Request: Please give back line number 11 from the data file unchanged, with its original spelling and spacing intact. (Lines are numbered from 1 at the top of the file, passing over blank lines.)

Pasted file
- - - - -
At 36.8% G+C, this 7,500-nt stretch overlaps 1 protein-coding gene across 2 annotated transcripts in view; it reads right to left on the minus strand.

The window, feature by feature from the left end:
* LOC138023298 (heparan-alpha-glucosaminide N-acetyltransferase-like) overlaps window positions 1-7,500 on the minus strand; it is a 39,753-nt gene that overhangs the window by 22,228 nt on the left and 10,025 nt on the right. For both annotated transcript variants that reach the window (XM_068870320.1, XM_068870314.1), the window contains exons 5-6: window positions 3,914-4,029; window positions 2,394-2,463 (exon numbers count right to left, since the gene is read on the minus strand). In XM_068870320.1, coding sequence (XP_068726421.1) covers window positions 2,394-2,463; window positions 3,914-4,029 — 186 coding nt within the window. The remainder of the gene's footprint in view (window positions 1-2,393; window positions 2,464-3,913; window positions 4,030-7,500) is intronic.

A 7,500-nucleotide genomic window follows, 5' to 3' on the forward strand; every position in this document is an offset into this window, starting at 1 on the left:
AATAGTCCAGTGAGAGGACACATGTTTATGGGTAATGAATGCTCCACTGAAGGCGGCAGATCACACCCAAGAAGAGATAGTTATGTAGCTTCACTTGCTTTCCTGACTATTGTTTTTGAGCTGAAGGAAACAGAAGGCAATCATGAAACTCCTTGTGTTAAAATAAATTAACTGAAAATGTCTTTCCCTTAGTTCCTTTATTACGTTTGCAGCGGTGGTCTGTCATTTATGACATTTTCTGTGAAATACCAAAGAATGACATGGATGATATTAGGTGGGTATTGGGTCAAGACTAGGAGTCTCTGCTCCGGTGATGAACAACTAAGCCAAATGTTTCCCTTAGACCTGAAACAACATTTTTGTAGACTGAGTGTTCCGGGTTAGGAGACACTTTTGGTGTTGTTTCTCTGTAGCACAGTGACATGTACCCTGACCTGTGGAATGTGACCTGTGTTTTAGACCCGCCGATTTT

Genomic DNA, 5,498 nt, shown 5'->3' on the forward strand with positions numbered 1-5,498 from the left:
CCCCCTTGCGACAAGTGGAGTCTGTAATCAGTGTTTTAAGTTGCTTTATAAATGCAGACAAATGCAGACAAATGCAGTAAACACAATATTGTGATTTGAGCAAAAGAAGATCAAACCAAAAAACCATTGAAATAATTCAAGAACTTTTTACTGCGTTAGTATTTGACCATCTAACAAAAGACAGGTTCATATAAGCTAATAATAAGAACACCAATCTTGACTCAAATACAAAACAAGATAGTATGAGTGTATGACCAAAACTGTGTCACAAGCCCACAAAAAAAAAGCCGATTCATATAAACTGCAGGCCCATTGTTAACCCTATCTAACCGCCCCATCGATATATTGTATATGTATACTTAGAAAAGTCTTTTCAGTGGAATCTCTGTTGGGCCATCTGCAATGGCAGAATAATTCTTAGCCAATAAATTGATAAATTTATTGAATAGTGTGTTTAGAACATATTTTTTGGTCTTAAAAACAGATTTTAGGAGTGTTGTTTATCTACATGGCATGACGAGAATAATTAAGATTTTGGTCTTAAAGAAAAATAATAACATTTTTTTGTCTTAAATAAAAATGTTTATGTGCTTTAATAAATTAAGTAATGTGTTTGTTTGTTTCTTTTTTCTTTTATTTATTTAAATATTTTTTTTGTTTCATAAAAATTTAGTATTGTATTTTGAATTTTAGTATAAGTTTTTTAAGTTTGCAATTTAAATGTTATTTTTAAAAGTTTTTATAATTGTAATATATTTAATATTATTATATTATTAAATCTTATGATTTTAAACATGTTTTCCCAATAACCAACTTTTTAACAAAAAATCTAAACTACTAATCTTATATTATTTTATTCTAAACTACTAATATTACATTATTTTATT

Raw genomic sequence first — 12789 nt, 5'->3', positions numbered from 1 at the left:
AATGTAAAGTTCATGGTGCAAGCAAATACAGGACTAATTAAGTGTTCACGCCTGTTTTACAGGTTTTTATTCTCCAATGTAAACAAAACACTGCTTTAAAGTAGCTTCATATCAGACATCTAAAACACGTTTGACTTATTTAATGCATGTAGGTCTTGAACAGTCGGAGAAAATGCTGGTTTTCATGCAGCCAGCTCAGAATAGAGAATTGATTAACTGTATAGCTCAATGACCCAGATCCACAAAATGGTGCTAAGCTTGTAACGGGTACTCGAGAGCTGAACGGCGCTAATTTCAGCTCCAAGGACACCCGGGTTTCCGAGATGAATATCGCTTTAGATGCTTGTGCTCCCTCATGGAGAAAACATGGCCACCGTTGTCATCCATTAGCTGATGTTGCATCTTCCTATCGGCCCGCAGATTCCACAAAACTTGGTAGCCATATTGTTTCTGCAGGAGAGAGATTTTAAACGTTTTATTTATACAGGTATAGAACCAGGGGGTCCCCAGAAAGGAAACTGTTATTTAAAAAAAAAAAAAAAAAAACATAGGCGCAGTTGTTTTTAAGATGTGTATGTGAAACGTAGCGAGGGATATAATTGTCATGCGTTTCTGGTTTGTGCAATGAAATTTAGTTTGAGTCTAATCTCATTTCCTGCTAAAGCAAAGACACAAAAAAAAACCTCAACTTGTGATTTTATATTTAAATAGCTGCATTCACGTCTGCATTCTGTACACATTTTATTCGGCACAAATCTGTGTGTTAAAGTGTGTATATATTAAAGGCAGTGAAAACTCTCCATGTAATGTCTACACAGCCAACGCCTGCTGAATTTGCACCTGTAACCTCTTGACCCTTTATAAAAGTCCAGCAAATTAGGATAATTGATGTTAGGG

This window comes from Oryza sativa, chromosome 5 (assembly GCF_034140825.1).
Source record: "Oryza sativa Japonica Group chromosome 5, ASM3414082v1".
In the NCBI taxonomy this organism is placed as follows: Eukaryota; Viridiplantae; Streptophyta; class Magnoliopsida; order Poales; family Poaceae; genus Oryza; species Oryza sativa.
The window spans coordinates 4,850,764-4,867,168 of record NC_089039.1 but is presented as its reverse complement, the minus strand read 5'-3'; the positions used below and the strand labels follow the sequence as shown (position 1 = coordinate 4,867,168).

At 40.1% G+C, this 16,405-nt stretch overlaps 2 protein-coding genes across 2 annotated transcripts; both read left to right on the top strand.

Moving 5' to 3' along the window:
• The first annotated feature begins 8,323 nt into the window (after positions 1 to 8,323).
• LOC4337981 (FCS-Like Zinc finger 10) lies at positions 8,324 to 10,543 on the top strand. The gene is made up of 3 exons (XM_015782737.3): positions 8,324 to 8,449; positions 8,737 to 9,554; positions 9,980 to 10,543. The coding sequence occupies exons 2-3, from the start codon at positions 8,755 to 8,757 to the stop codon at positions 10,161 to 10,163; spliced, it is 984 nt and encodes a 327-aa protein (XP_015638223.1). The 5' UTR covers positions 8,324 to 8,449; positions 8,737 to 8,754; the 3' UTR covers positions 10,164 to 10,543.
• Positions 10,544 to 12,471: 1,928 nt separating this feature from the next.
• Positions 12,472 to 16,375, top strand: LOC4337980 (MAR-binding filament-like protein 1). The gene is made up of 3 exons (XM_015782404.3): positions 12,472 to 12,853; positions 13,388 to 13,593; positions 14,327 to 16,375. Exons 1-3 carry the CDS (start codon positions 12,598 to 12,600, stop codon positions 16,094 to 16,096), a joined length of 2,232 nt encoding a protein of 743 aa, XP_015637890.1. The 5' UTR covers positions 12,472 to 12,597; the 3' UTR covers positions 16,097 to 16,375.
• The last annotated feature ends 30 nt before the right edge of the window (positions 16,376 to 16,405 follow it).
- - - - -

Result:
Source record: "Oryza sativa Japonica Group chromosome 5, ASM3414082v1".